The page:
A reader recently posted a comment on Hell, wondering if it were fair that people burn forever. My simple answer was to ask if eternal punishment were fair in light of eternal rewards. So, this is a post about hell. Beware, some heady stuff is to follow.
As with many things you see here, my views are a little unorthodox, however I believe they lie within the shadow of orthodoxy. What I mean is, I think they're compatible, so lets get to it.
I find it interesting that many American Christians hold the official doctrine of hell almost as strongly as something like the doctrine of the Resurrection. So much so in fact that they'll run anyone out who doesn't. Figure 1, the Curious Case of Carlton Pearson. After being the favored son of of a more charismatic sect of Christianity, he was almost literally run out of town when he stopped believing in hell. His story was featured on a very interesting NPR report recently. He was also seen in a debate involving Deepak Chopra, a slightly crazy lady and Mark Driscoll (who did quite well.) While I do believe in a concept of hell, I don't find it ponderous how he can disbelieve and still be a Christian. I know of nowhere in the Bible that says you have to believe in a literal eternal burning hellfire to go to heaven. That's not the gospel I heard about.
I am near the end of a book called "The Reason for God" by Timothy Keller and early in the book he explains what he believes about hell. My beliefs are quite similar. I believe that hell is an eternal conscious punishment, however I will not firmly hold on to the idea of it being directly caused by fire. I believe that as used in the scripture, fire is probably a metaphor for extreme anguish. The kind of anguish that is worse than anything you've ever experienced. But not necessarily just burning on fire forever. Let the punishment fit the crime.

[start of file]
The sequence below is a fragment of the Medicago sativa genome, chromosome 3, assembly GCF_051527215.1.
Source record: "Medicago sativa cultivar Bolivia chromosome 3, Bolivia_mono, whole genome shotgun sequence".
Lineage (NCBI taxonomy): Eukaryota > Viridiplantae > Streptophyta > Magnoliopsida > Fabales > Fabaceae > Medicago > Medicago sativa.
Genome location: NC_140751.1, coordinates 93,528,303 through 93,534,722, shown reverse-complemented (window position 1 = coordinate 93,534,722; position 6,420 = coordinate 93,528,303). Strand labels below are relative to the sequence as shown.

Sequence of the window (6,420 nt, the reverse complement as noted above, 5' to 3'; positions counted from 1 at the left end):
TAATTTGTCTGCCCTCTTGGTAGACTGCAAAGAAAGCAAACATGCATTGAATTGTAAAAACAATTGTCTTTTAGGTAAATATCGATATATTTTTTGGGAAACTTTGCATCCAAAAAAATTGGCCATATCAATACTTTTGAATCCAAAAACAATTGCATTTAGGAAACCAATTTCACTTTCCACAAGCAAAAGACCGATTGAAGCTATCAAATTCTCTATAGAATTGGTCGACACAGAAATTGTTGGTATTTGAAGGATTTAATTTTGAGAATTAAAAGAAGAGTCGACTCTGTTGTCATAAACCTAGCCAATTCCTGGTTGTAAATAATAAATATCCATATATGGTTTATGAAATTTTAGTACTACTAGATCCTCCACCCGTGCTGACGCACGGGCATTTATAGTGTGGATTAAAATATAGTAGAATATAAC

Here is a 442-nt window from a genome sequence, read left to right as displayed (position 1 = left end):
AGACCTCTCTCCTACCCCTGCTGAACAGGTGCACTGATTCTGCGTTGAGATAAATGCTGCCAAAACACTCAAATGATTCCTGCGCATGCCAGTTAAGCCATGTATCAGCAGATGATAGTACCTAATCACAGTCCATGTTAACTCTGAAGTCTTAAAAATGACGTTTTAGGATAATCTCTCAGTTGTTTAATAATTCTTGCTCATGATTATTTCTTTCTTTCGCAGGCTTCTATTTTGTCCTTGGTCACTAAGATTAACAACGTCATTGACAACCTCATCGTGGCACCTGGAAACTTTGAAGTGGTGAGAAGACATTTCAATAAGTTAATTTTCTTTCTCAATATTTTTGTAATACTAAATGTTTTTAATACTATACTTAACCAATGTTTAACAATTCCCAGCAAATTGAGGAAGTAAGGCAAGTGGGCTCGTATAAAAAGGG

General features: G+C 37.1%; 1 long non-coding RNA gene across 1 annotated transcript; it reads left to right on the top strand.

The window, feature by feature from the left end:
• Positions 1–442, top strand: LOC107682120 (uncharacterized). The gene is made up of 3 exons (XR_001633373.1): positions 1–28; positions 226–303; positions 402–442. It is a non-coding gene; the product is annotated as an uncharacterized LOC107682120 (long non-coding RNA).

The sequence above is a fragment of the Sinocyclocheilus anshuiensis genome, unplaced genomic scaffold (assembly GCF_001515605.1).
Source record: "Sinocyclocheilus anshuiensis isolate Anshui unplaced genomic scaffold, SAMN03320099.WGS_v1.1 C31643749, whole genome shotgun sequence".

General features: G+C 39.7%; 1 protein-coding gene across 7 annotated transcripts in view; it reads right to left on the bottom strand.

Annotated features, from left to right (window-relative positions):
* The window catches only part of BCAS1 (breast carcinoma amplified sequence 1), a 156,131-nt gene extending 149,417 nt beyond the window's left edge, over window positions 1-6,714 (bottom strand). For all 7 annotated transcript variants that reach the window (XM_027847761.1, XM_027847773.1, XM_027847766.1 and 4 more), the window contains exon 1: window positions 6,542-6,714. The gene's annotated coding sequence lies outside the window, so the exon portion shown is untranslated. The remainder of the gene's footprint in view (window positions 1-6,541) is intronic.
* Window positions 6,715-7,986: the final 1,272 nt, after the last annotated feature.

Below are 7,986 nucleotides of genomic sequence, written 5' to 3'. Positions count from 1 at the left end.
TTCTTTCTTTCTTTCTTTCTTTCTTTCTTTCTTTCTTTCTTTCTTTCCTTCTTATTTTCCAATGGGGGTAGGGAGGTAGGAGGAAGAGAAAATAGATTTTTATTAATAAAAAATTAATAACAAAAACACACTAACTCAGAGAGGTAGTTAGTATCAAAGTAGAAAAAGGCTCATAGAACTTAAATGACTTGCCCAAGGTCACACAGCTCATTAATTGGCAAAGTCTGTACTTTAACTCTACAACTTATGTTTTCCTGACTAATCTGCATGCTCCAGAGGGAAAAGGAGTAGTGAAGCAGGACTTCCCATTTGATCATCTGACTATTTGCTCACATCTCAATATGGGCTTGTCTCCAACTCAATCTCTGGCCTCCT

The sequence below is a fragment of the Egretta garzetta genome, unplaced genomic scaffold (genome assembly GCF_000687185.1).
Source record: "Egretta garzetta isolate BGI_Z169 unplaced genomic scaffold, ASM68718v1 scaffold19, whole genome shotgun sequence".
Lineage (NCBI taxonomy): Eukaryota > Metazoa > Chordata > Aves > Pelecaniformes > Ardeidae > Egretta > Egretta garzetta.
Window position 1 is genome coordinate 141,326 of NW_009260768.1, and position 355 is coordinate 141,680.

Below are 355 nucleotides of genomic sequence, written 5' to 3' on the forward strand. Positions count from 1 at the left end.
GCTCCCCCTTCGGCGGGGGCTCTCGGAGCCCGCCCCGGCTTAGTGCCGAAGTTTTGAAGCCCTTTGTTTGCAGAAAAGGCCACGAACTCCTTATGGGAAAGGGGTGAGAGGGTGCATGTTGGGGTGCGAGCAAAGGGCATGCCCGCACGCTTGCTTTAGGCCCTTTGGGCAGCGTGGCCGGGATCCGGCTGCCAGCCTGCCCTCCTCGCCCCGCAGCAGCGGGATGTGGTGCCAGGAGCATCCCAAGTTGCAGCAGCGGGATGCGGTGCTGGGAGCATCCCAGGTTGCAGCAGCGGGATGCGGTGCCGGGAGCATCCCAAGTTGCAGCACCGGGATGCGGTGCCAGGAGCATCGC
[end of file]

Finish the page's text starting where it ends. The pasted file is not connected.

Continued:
Keller like many takes his prime beliefs about hell from Jesus' story about the rich man and Lazarus. Remember, the rich man and Lazarus have died and are in Sheol and they are separated by a vast chasm. Lazarus is comforted in Abraham's Bosom and the rich man is tormented. He cries out to Abraham to send Lazarus to dip the tip of his finger in water to wet his tongue because he is in torment. Abraham replies that he cannot since they are separate and persons may not travel between the realms. So the rich man tells Abraham to send Lazarus back to tell his brothers so that they will not end up in the same place where he is. Abraham says that the rich man's brothers have Moses and the Prophets and if they don't get it from them, they won't believe even if someone rises from the dead.
There are numerous perpetrations of this passage. Some think it is literally literal, complete with Abraham and Lazarus and the rich man actually talking to one another. Some think it is essentially literal with some figurative elements to it. And some like my dad (a former Seventh-Day Adventist who still believes in annihilationism) and Jehovah's Witnesses believe that this is an essentially figurative tale meant to be speaking primarily to Jesus' unbelievable resurrection rather than to the nature of hell.